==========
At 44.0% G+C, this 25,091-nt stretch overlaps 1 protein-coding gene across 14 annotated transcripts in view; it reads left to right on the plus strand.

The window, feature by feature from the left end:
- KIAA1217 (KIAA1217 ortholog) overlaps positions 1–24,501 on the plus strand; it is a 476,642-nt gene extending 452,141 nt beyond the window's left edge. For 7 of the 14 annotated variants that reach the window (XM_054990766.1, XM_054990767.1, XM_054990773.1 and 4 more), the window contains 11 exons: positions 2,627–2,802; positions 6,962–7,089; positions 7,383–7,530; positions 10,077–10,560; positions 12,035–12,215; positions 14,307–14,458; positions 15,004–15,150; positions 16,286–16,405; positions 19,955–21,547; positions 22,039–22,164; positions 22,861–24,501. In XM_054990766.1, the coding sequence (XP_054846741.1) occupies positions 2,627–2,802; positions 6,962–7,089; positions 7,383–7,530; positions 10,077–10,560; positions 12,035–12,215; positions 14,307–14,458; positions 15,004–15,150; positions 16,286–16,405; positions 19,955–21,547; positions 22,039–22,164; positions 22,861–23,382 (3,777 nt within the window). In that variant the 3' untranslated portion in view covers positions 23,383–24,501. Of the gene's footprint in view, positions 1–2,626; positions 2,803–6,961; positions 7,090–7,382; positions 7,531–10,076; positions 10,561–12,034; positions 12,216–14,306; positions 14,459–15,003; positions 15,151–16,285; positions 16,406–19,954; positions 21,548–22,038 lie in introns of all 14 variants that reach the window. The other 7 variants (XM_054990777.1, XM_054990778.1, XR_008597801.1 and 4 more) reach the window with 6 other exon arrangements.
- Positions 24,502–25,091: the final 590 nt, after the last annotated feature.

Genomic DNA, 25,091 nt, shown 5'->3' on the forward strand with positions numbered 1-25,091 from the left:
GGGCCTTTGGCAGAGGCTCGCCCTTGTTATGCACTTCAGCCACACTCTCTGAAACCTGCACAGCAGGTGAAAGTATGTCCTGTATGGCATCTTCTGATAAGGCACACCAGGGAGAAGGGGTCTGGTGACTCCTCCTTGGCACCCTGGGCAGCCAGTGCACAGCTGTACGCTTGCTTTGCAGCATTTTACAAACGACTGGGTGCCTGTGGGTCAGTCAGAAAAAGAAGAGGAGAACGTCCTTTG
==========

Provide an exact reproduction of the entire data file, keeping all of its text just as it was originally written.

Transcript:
At 44.0% G+C, this 25,091-nt stretch overlaps 1 protein-coding gene across 14 annotated transcripts in view; it reads left to right on the plus strand.

The window, feature by feature from the left end:
- KIAA1217 (KIAA1217 ortholog) overlaps positions 1–24,501 on the plus strand; it is a 476,642-nt gene extending 452,141 nt beyond the window's left edge. For 7 of the 14 annotated variants that reach the window (XM_054990766.1, XM_054990767.1, XM_054990773.1 and 4 more), the window contains 11 exons: positions 2,627–2,802; positions 6,962–7,089; positions 7,383–7,530; positions 10,077–10,560; positions 12,035–12,215; positions 14,307–14,458; positions 15,004–15,150; positions 16,286–16,405; positions 19,955–21,547; positions 22,039–22,164; positions 22,861–24,501. In XM_054990766.1, the coding sequence (XP_054846741.1) occupies positions 2,627–2,802; positions 6,962–7,089; positions 7,383–7,530; positions 10,077–10,560; positions 12,035–12,215; positions 14,307–14,458; positions 15,004–15,150; positions 16,286–16,405; positions 19,955–21,547; positions 22,039–22,164; positions 22,861–23,382 (3,777 nt within the window). In that variant the 3' untranslated portion in view covers positions 23,383–24,501. Of the gene's footprint in view, positions 1–2,626; positions 2,803–6,961; positions 7,090–7,382; positions 7,531–10,076; positions 10,561–12,034; positions 12,216–14,306; positions 14,459–15,003; positions 15,151–16,285; positions 16,406–19,954; positions 21,548–22,038 lie in introns of all 14 variants that reach the window. The other 7 variants (XM_054990777.1, XM_054990778.1, XR_008597801.1 and 4 more) reach the window with 6 other exon arrangements.
- Positions 24,502–25,091: the final 590 nt, after the last annotated feature.

Genomic DNA, 25,091 nt, shown 5'->3' on the forward strand with positions numbered 1-25,091 from the left:
GGGCCTTTGGCAGAGGCTCGCCCTTGTTATGCACTTCAGCCACACTCTCTGAAACCTGCACAGCAGGTGAAAGTATGTCCTGTATGGCATCTTCTGATAAGGCACACCAGGGAGAAGGGGTCTGGTGACTCCTCCTTGGCACCCTGGGCAGCCAGTGCACAGCTGTACGCTTGCTTTGCAGCATTTTACAAACGACTGGGTGCCTGTGGGTCAGTCAGAAAAAGAAGAGGAGAACGTCCTTTG